I have loved Alfred Hitchcock movies since I was a little girl, seeing many probably before I should have due to having three older brothers who never monitored what I watched when they babysat me while our parents were out.
There is something about so many of Hitchcock’s movies that make them timeless, even in today’s high-tech world. Perhaps that lack of high “techness” is what makes them so charming after all these years.
Hitchcock was born in England in August 1899. Also known as “Hitch,” the “master of suspense” was at first successful making silent movies and then “talkies” in England, before moving to Hollywood in 1939. He became a U.S. citizen in 1955.
Hitchcock was known for his suspenseful, psychological thrillers, with plenty of twists and thrilling plots. He was famous for using lighting and other techniques, as well as unusual camera angles, to give his films a theatrical edge for the times.
Hitchcok’s first American movie was “Rebecca,” which remains one of my all-time favorites. The movie was adapted from the English novelist Daphne du Maurier’s book of the same name.
The movie starred a dashing Laurence Olivier and beautiful Joan Fontaine. “Rebecca” won the Academy Award for Best Picture in 1940. While Hitchcock was nominated for best director, he didn’t win.
A few years later, in 1946, “Notorious” came out, starring Cary Grant and Ingrid Bergman. This was a huge box office hit and one of his most acclaimed films.
A few more of my favorites from this era include “Strangers on a Train” (1951) and “Dial M For Murder” (1954). And, of course, one of my all-time favorite Hitchcock films has to be “Rear Window” (1954) starring the stunning Grace Kelly and the always entertaining James Stewart.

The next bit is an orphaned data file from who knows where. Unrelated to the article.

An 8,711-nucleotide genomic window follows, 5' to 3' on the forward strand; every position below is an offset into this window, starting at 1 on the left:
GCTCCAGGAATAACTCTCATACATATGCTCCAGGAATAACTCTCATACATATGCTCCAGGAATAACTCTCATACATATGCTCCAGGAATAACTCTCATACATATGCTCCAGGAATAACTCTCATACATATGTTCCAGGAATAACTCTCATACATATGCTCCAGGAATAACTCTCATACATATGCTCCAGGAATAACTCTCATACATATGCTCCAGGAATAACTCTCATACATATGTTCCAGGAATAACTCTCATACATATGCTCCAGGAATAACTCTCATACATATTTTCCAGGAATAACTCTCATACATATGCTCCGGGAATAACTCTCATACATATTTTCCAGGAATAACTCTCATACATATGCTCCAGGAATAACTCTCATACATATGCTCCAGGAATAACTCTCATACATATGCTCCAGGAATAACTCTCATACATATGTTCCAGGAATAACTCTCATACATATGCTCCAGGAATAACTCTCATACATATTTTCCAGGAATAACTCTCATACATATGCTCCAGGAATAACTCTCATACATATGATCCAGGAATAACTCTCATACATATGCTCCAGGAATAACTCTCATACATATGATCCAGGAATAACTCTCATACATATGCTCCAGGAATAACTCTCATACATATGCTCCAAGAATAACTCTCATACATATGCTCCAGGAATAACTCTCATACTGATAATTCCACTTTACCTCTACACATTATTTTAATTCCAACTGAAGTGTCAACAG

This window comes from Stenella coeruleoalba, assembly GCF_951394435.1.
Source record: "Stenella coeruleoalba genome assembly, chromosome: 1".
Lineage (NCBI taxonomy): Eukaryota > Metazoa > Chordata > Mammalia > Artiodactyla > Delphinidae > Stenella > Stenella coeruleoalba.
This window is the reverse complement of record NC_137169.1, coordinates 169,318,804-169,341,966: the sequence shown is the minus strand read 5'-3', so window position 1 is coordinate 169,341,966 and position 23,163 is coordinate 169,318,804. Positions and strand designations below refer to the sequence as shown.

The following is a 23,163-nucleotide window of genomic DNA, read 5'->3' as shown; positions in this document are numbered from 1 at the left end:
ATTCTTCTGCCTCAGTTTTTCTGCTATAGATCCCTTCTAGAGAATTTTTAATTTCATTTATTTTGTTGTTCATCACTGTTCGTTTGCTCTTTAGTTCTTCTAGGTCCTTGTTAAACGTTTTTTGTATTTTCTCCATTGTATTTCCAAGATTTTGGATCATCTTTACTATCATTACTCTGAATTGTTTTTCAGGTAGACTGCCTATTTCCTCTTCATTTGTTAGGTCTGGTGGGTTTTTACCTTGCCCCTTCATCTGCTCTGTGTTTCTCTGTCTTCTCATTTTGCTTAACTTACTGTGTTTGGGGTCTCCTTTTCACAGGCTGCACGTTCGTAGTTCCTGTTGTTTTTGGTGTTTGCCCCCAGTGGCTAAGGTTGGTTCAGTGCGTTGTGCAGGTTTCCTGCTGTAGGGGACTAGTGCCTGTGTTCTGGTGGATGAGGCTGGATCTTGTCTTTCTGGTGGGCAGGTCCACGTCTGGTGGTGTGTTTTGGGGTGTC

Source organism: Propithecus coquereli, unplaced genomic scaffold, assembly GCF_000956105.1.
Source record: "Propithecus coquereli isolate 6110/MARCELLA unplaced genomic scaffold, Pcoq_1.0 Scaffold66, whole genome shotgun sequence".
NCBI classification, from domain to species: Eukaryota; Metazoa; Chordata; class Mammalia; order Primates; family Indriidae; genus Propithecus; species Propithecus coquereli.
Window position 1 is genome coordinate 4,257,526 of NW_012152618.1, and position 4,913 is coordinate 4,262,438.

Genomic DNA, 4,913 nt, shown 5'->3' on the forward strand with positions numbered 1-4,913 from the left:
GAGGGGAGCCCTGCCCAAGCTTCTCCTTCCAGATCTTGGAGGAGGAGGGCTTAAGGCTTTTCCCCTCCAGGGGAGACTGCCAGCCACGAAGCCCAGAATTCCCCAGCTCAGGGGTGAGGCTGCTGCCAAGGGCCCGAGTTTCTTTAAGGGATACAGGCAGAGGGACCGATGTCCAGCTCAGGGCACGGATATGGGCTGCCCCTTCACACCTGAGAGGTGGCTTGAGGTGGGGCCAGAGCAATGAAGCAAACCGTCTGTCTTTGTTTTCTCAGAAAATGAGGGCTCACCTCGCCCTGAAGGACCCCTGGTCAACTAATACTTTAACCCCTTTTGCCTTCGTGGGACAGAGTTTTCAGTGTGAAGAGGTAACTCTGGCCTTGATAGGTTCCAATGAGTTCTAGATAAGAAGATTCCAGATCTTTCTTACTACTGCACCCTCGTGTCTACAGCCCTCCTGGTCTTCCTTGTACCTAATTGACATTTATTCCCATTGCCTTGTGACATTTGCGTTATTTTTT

“Vertigo” (1958) was also an awesome movie, as was “North by Northwest” (1959).
Perhaps Hitchcock’s best known movie is “Psycho” (1960), which starred Anthony Perkins as the deranged and disturbed Norman Bates. It is interesting to note that Psycho was filmed on a small budget, yet still managed to break all box office records and be the most profitable film of Hitchcock’s career.
Hitchcock did have a reputation for not caring for the actors he so supremely directed, although many came out to dispute that and other claims that put Hitchcock in a poor light.
In an interview with Roger Ebert in 1969, Hitchcock tried to explain his creative process by saying:
“Once the screenplay is finished, I’d just as soon not make the film at all ... I have a strongly visual mind. I visualize a picture right down to the final cuts.
“I write all this out in the greatest detail in the script, and then I don’t look at the script while I’m shooting. I know it off by heart, just as an orchestra conductor needs not look at the score.
“When you finish the script, the film is perfect. But in shooting it, you lose perhaps 40 percent of your original conception.”
There can be little doubt Hitchcock was a creative genius and perhaps one of the best directors of all times.
For those who haven’t seen these amazing films, or haven’t watched them in a decade or two, I would encourage making some popcorn and a night of it.
Perhaps best of all, these movies can be viewed with children or grandchildren without the worries of foul language or other “activities” that accompany most films nowadays.
Adlen Robinson is author of “Home Matters: The Guide to Organizing Your Life and Home.” E-mail her at firstname.lastname@example.org.